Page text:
At the Massachusetts Institute of Technology (MIT), scientists are paving the way for a medical revolution.
They’ve developed a new method to 3D print tiny machines, called microfluidic devices, that can heat themselves.
This breakthrough could someday help in detecting diseases quickly, accurately, and affordably, even in remote parts of the world.
So, what are these microfluidic devices? They are miniature machines that control and manipulate tiny amounts of liquids, making them crucial for chemical reactions and disease detection. Think of the at-home COVID-19 test kits; they use a basic type of microfluidic device.
Traditionally, making these devices, especially the ones requiring specific temperatures for chemical reactions, has been complex and expensive. They are usually made in special clean rooms and involve costly materials like gold or platinum. But the MIT team has changed the game by using 3D printing to create these devices cheaply and efficiently.
Using a method called multimaterial extrusion 3D printing, the researchers can print different materials through multiple nozzles, layer by layer, to build a complete device in one go. They use two types of materials: a common biodegradable plastic (PLA) and a modified version of PLA with copper nanoparticles.
This mixture turns the insulating PLA into an electrical conductor. When an electrical current passes through it, it heats up, thus heating the fluids in the device.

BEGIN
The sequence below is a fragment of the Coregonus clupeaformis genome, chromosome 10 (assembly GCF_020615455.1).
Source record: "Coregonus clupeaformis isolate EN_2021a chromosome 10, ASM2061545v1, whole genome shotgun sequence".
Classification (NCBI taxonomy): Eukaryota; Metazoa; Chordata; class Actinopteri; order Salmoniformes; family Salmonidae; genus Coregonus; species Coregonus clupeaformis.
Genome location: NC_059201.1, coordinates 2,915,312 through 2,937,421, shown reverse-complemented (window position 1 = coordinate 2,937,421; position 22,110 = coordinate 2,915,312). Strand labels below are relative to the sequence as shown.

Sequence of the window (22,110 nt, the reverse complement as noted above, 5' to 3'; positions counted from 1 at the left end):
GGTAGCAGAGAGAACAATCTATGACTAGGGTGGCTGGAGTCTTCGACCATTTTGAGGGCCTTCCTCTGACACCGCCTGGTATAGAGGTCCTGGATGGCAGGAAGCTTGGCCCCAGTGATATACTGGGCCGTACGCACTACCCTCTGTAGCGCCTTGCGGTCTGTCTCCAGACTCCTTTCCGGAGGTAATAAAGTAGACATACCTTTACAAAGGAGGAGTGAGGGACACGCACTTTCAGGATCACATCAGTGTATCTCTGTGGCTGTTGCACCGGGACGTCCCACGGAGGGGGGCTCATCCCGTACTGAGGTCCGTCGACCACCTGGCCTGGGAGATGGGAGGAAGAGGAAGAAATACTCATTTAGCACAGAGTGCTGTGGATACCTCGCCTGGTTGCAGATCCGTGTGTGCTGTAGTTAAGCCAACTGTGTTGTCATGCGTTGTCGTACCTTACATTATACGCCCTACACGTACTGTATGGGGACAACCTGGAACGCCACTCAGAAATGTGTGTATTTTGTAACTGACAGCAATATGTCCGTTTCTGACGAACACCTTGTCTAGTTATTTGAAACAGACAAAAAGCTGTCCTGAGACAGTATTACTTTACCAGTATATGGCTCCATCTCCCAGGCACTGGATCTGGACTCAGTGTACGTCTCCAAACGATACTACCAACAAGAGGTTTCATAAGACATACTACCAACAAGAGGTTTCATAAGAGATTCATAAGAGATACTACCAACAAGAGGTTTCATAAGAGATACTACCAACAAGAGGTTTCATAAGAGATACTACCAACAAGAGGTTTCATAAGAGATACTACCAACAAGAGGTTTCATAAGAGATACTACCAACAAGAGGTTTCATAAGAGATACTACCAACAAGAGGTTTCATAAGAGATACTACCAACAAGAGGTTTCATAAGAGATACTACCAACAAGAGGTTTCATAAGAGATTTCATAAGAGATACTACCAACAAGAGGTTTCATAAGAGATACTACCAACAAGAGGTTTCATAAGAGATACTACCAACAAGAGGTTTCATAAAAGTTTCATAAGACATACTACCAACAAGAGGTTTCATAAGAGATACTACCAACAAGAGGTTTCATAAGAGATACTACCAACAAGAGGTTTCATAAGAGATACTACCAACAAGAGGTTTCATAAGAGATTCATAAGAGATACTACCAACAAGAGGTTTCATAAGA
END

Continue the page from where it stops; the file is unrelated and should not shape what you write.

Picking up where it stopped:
This innovative technique is not just cost-effective, requiring about $2 of materials, but also customizable. Engineers can design devices to heat fluids to specific temperatures or patterns, making them versatile for various applications.
Plus, these devices are small, about the size of a U.S. quarter, and can be produced quickly.
One of the most exciting aspects is that this technology could be a game-changer for disease detection in developing countries. These regions often lack access to expensive lab equipment, but with this new method, they could have an affordable solution.
However, there are some challenges to tackle. For instance, PLA can only withstand temperatures up to about 50°C, limiting its use for some chemical reactions that require higher temperatures. Also, to control the temperature precisely, the researchers need to integrate a third material that can sense temperature.
Looking ahead, the team is exploring ways to print magnets into these devices, which could sort or align particles for certain chemical reactions. They are also studying why PLA becomes conductive with certain impurities, as understanding this could enhance the devices’ capabilities.
This work isn’t just about the technology; it’s about simplicity and functionality. Norihisa Miki, a professor at Keio University in Tokyo, and Niclas Roxhed from Sweden’s KTH Royal Institute of Technology, both not part of this study, admire the simplicity and potential applications of this approach.
They see possibilities in biological sample processing and even implantable devices that dissolve over time.
In conclusion, MIT’s innovative 3D printing technique for self-heating microfluidic devices represents a significant step forward in medical technology.
Its simplicity, cost-effectiveness, and potential for widespread application could transform how we detect and diagnose diseases, making advanced medical technology more accessible worldwide.